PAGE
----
During the recent PLI Seminar on Securities Regulation that took place in New York City on November 8-10, 2017, panelists briefly discussed the recent decisions by major index providers to change their index eligibility rules and limit the inclusion of companies with multi-class capital structures. For example, in July 2017, S&P issued a press release announcing a methodology change for multi-class shares following its consultation published on April 2017 (see our prior blog post available here). The panel noted, among other things, the concern that such actions may discourage private companies from going public and may impose costs on retail investors that can be avoided by larger investors.
On November 9, 2017, BlackRock issued a statement expressing its disagreement with index providers’ decisions to exclude certain companies from broad market indices due to governance concerns. BlackRock noted that the benchmark indices should be as expansive and diverse as the underlying industries and economics whose performance they seek to capture. BlackRock further noted that such exclusions may limit BlackRock’s index-based clients’ access to the investable universe of public companies and deprive them of opportunities for returns. BlackRock, like many other critics, believe that it should be the role of regulators or stock exchanges, rather than index providers, to address the issue of unequal voting structures, including non-voting shares. A copy of BlackRock’s statement may be found here.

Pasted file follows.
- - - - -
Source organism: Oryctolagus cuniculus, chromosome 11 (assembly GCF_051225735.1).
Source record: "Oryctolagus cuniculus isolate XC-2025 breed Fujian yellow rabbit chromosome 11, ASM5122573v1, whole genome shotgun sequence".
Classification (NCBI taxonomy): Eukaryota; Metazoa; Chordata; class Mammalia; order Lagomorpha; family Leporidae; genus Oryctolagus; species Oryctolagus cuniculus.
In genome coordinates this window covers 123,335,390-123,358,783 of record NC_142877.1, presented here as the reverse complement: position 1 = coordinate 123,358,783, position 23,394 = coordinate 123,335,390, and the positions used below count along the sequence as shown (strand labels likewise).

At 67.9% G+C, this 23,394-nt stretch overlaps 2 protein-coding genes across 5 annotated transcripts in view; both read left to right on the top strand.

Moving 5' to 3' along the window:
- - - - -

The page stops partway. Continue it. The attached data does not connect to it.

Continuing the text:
A few days earlier on November 2, 2017, MSCI announced that it planned to broaden the consultation on the treatment of shares with no voting rights within the MSCI Equity Indexes, to include a discussion on the treatment of all types of unequal voting structures (the “Consultation”). The Consultation follows an earlier consultation on a proposal to exclude non-voting shares from the MSCI Global Investable Market Indexes (GIMI) and MSCI US Equity Indexes in cases where the company level voting power is less than 25%.
MSCI also announced that it will temporarily treat any securities of companies exhibiting unequal voting structures as ineligible for addition to the MSCI ACQI IMI and MSCI US Investable Market 2500 Index. Specifically, a security will be temporarily ineligible if it belongs to a company that has multiple classes of equity securities and that exhibits any of the following characteristics:
- Shareholder voting rights are not proportionate to their economic interest
- Any share class has restrictions on voting on agenda items
- Voting rights for any share class are conditional upon certain events
The temporary treatment does not affect any current index constituents, and only applies to the potential additions of securities during regular Index Reviews as well as early inclusion of securities. A summary of the temporary treatment may be found here.